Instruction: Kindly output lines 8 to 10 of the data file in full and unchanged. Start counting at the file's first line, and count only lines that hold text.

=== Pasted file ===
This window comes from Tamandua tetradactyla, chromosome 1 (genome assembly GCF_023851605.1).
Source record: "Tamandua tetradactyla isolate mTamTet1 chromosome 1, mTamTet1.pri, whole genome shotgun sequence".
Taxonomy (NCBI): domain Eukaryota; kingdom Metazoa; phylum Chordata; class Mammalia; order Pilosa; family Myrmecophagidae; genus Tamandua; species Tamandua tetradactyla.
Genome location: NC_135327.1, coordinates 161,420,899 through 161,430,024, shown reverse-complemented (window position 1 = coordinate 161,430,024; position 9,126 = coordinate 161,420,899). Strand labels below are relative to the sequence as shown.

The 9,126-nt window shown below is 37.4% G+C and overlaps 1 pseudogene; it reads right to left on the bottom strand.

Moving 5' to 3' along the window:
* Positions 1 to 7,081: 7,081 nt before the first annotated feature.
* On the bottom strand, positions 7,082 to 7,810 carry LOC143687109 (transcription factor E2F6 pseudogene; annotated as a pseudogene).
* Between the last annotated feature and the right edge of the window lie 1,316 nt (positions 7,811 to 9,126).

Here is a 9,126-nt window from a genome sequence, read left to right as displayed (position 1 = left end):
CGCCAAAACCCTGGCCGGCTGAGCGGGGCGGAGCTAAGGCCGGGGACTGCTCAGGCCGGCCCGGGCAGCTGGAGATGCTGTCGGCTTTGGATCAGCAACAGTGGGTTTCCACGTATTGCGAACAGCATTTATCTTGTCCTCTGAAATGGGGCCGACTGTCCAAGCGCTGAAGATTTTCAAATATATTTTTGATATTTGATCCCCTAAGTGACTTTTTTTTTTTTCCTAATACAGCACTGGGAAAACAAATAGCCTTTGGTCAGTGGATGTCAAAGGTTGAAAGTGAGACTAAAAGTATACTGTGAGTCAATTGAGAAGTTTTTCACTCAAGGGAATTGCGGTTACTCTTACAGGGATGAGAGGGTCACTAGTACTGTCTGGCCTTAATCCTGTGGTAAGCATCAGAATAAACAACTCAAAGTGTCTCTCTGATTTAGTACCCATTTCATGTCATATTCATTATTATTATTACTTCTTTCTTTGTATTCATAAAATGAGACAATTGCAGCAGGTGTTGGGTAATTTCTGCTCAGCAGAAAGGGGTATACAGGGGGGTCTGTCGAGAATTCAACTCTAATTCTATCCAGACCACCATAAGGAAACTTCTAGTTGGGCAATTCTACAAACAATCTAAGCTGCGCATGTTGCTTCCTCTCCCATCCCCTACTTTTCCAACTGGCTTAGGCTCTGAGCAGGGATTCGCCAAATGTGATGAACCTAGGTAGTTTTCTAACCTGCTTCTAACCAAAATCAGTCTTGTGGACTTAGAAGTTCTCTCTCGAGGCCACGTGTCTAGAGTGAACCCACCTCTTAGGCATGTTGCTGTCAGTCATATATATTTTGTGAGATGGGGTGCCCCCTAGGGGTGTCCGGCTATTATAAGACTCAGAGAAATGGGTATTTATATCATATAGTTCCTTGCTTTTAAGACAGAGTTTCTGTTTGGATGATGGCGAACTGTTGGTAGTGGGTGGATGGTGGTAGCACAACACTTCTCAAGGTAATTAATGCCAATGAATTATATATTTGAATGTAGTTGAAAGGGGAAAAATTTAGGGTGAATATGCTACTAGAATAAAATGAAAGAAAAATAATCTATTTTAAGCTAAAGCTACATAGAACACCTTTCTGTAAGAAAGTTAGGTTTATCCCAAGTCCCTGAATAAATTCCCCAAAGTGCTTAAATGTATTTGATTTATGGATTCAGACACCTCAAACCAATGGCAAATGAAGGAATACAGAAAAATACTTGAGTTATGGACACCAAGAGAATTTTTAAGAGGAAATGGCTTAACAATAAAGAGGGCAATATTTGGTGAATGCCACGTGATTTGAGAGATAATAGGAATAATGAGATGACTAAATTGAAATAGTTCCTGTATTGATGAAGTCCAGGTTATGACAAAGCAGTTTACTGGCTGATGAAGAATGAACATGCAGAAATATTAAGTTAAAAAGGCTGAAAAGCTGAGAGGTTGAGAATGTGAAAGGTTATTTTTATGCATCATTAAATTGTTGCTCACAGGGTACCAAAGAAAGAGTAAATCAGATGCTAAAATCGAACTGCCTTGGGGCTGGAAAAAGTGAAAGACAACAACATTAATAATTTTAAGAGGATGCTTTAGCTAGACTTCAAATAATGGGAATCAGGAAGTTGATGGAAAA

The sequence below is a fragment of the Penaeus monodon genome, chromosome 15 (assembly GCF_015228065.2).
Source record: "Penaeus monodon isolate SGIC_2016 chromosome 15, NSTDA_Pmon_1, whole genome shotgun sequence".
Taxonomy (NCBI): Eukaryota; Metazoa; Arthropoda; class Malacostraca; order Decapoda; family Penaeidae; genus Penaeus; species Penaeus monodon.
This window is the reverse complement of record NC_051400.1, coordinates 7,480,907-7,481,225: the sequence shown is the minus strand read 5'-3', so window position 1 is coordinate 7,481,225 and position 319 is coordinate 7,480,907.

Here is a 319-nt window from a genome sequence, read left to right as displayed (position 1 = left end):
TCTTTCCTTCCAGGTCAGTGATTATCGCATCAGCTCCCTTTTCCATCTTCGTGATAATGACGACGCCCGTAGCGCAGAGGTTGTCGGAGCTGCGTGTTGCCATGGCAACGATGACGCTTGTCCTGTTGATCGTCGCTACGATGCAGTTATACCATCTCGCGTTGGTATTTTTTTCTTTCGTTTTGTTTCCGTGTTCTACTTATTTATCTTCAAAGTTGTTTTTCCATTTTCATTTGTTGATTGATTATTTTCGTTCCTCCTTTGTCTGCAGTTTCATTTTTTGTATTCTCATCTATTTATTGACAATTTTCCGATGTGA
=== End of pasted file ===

* On the bottom strand, positions 7,082 to 7,810 carry LOC143687109 (transcription factor E2F6 pseudogene; annotated as a pseudogene).
* Between the last annotated feature and the right edge of the window lie 1,316 nt (positions 7,811 to 9,126).

Here is a 9,126-nt window from a genome sequence, read left to right as displayed (position 1 = left end):